Having a classroom arrangement set up with group tables provides more opportunities for students to work together and learn from one another. By incorporating cooperative learning strategies into the classroom through the arrangement, teachers promote student involvement in learning; this increases student independence while building social skills (Everston, & et al., 2017). As students work together to complete learning goals, they learn how to respect one another and build communication skills. These life skills will benefit students throughout their academic lives and outside of the classroom. When teachers apply cooperative learning structures in the classroom, they can incorporate them into many lessons (Kagan, 1989). Cooperative learning structures are useful for teachers to increase student engagement and motivation, overall helping students to thrive academically.
Classroom arrangement plays a big role in minimizing distractions and maximizing productivity. Once teachers get to know their students, they can arrange them into group seating, which will benefit their learning based on different personalities and learning styles. By utilizing classroom arrangements that promote cooperative learning, teachers give students the opportunity to take on a more active role in their education (McGroary, 2013). Classroom arrangements should also consider students who will not work well together to minimize distractions.
Axelson, R. D., & Flick, A. (2010). Defining student engagement. Change: The magazine of higher learning, 43(1), 38-43.
Barkley, E. F., & Major, C. H. (2020). Student engagement techniques: A handbook for college faculty. John Wiley & Sons.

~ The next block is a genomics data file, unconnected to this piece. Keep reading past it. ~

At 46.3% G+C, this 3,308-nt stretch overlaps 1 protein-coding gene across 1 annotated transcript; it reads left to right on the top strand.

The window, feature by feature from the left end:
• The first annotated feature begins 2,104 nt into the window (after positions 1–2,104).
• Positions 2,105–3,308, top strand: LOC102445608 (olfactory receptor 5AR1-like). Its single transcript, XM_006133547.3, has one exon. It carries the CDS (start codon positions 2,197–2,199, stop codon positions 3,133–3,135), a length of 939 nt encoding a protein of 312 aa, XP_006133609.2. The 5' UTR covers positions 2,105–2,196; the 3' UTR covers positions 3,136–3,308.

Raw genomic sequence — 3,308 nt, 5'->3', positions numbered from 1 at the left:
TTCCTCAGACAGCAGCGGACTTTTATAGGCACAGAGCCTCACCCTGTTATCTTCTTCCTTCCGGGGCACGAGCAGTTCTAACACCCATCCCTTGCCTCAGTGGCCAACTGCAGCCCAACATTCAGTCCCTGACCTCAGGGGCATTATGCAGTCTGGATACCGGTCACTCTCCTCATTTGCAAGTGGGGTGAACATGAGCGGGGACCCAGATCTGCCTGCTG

Burden, P. (2020). Classroom management: Creating a successful K-12 learning community. John Wiley & Sons.
Evertson, C. M., Emmer, E. T., & Poole, I. R. (2017). Classroom management for elementary teachers. Hoboken, NJ: Pearson.
Grand Canyon University. Professional Dispositions of Learner, Fairness. Retrieved from: http://www.gcu.edu/College-of-Education/Resources/ Professional-Dispositions-of-Learners.php
Kagan, S. (1989). The structural approach to cooperative learning. Educational Leadership, 47(4), 12. Retrieved from https://lopes.idm.oclc.org/login?url=https://www-proquest-com.lopes.idm.oclc.org/trade-journals/structural-approach-cooperative-learning/docview/224857174/se-2?accountid=7374
Korpershoek, H., Harms, T., de Boer, H., van Kuijk, M., & Doolaard, S. (2016). A meta-analysis of the effects of classroom management strategies and classroom management programs on students’ academic, behavioral, emotional, and motivational outcomes. Review of Educational Research, 86(3), 643-680.
McGroary, M. (2013, May 12). The benefits of cooperative LEARNING arrangements in second language instruction. Retrieved February 04, 2021, from https://www.tandfonline.com/doi/abs/10.1080/08855072.1989.106685
Parsons, J., & Taylor, L. (2011). Improving student engagement. Current issues in education, 14(1).
We’ll write everything from scratch
My Personal Classroom Management Plan
For this assignment, you will add to the rough draft of the “My Personal Classroom Management Plan” assignment. This rough draft should now include sections 1-6.
Your classroom management plan rough draft should incorporate applicable feedback received from previous assignments and include the following in each section:
- Professionalism – Based on the feedback you received from your peers, revise your statement on professionalism.
- Student Engagement Strategies – Based on the feedback you received from your peers, revise your statement on student engagement.
- My Philosophy of Classroom Management – Revise your Topic 3 reflection and include it as your philosophy of classroom management
- Classroom Procedures – Based on the feedback you received from your instructor, revise your Topic 4 procedures assignment and summarize three of the procedures (one of which must address safe and responsible use of technology). Include your rationale explaining how procedures minimize distractions and maximize instructional time.
- Rules, Consequences, and Reward System – Based on the feedback you received from your instructor, revise your Topic 4 lists of rules, consequences, and rewards. Include the lists and the rationale that explains how the system will help create a safe and productive learning environment.
- Classroom Arrangement and Cooperative Learning: Include your classroom arrangement and rationale from this topic. You will revise it after you receive instructor and peer feedback.
Include at least 3-5 scholarly resources you used to create your classroom management plan.